Oregon Legalizes Hallucinogenic Mushrooms


Psilocybin is a psychedelic prodrug compound produced by fungi species. | Image by David Buzzard/media-centre.ca/Getty Images

Two years after Oregon voters made it legal for adults to have small amounts of hard drugs like heroin, cocaine, methamphetamine, and psilocybin, state officials have determined the rules for producing and selling hallucinogenic “magic mushrooms.”

The resulting law passed on January 1 specifically addresses the sale of psilocybin, a psychedelic prodrug compound produced by fungi species.

Unlike marijuana, which can be sold at dispensaries in Oregon and many U.S. states, psilocybin cannot be sold at stores in Oregon.

Instead, Measure 109 made it legal for psilocybin service centers to be set up, where people over 21 can use the mushrooms in an environment supervised by people who have attended classes to become providers.

It is a policy shift that Oregon lawmakers hope will set an example for other governments looking to transition from illegal to legal drug use, The New York Times reported.

“Being the first in the nation means we have a responsibility to get this right,” said Angela Allbee, a policy analyst at Oregon Health. “That sometimes means learning on the fly.”

Since psilocybin is a Schedule 1 drug with no currently recognized medical purpose, insurance will not pay for sessions. Most sessions cost customers hundreds or thousands of dollars, limiting the number of people who might take advantage of legal psilocybin.

Psilocybin is a naturally occurring psychedelic that has shown potential in treating severe depression, post-traumatic stress disorder, and end-of-life anxiety in terminally ill patients, among other mental health conditions, according to The New York Times.

Like other illicit drugs, including marijuana, psilocybin is still illegal at the federal level, which creates a regulatory conflict that makes it difficult for states to move quickly toward decriminalization.

In 2018, the Food and Drug Administration (FDA) called psilocybin a “breakthrough therapy” for major depressive disorder, the NYT reported, adding that researchers predict the FDA will give its full approval in the next year or two.

“Psychedelic medicine is starting to transcend partisan politics in a way that few issues have,” Sam Chapman, executive director of the Healing Advocacy Fund, told The New York Times. “It’s our responsibility to create a golden standard that’s worthy of wider implementation.”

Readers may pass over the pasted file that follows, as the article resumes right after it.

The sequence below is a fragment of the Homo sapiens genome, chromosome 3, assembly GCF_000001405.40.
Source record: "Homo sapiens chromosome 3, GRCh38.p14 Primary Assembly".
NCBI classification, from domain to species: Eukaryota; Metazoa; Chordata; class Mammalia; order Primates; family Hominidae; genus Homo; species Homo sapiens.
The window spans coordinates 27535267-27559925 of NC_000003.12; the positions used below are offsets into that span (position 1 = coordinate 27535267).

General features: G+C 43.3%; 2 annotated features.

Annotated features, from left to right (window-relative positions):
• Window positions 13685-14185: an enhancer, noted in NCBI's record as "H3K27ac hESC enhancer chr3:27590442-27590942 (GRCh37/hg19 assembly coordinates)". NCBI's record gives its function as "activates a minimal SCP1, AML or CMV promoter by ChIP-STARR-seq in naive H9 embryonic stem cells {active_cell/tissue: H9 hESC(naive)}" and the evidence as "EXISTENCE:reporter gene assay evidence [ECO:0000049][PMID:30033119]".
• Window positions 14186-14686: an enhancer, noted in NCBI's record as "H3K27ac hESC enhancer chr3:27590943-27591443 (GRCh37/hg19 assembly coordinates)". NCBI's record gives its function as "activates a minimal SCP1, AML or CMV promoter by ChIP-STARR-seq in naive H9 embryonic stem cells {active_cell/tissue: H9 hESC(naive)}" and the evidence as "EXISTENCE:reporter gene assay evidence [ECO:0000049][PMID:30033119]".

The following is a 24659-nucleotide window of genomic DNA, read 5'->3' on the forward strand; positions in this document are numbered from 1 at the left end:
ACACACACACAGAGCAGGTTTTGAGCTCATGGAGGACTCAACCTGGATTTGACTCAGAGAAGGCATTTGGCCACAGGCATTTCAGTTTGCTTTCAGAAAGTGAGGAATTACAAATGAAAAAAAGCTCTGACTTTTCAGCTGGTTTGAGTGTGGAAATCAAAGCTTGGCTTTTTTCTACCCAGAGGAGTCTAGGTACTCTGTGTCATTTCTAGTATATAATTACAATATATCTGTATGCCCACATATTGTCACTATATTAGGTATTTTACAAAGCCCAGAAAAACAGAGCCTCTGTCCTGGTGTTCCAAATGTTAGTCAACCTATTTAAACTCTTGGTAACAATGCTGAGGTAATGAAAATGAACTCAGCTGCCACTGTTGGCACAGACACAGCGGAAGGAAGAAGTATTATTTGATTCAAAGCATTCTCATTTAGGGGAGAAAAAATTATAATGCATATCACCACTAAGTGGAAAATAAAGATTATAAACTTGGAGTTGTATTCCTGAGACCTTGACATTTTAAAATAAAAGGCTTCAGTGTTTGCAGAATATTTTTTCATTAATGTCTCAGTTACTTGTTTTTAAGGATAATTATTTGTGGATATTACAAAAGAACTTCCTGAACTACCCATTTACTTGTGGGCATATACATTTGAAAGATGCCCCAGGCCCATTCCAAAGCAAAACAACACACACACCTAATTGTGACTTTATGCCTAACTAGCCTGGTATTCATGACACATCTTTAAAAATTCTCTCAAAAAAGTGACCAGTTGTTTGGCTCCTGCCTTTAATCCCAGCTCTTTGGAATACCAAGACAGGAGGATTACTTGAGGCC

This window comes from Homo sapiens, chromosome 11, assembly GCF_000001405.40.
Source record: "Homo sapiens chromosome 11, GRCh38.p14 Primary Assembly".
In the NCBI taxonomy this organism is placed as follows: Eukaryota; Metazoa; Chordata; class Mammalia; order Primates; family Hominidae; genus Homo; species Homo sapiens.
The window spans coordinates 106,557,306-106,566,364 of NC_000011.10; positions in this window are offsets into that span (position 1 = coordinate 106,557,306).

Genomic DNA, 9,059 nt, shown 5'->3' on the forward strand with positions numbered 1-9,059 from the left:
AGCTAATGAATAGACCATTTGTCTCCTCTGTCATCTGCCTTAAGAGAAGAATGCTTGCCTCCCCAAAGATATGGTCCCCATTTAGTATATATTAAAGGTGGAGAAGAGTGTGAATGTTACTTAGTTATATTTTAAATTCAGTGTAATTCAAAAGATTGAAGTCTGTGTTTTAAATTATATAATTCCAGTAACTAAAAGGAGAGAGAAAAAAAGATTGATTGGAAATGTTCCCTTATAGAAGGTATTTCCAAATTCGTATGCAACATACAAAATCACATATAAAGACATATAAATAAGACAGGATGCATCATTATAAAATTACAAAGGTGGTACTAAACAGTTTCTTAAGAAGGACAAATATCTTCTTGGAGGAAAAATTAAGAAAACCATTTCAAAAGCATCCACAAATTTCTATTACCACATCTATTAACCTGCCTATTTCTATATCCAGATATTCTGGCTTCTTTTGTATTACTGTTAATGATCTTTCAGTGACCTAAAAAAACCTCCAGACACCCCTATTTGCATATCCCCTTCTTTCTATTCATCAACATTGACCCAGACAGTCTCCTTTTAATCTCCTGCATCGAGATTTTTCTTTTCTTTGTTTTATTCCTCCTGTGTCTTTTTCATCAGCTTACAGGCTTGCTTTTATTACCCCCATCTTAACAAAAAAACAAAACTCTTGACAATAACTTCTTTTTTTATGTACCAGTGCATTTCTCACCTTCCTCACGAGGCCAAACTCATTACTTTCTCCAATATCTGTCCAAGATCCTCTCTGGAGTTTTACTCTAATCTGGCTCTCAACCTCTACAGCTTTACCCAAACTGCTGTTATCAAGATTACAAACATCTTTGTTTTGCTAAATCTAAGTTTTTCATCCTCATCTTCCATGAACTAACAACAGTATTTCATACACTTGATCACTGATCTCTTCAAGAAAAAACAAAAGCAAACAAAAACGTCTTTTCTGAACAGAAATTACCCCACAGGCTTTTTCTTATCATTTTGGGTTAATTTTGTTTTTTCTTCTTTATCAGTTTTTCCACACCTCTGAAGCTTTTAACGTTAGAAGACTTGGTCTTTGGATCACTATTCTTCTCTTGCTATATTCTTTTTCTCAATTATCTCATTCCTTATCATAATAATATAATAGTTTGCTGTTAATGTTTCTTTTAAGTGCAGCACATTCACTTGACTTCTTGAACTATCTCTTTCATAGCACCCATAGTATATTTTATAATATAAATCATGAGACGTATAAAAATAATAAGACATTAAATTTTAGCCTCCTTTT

Even among those open to psilocybin’s medical potential, however, there remains some hesitation regarding the legalization of a powerful drug, about which relatively little is still known.

Michael Pollan, a co-founder of the UC Berkeley Center for the Science of Psychedelics, urged caution in 2019.

“We still have a lot to learn about the immense power and potential risk of these molecules, not to mention the consequences of unrestricted use,” Pollan wrote.

The National Institute on Drug Abuse warned that research has shown some hallucinogens work by temporarily blocking chemical systems in the brain and spinal cord from talking to each other.

Some hallucinogens stop the brain’s chemical serotonin from doing its job, one of which is controlling mood. These drugs could also affect sleep, hunger, and sexual behavior.

Moreover, despite potentially treating some mental health issues, the drug could exacerbate them as well.

“The interaction of psilocin with serotonin receptors in the prefrontal cortex can alter brain chemistry,” worsening conditions such as panic disorder, bipolar disorder, or anxiety, Dr. Lawrence Weinstein of the American Addiction Centers said.

The institute added that dissociative hallucinogens prevent the brain’s chemical glutamate from performing its functions: controlling pain perception, responses to the environment, emotions, learning, and memory.

“My worry is that ballot initiatives may not be the smartest way to get there,” Pollan wrote in the UC Berkeley piece. “It would be a shame if the public is pushed to make premature decisions about psychedelics before the researchers have completed their work.”

Countries like the Bahamas, Brazil, and Nepal permit people to use psilocybin, but none have tried to set up a way for people to do so under supervision, as in Oregon.

Anyone with a high school diploma and a clean background check can join the certification programs to be an onsite provider. Until 2025, only people who live in Oregon can get the state’s license. The cost for the four-day classes attended by the NYT was nearly $10,000.

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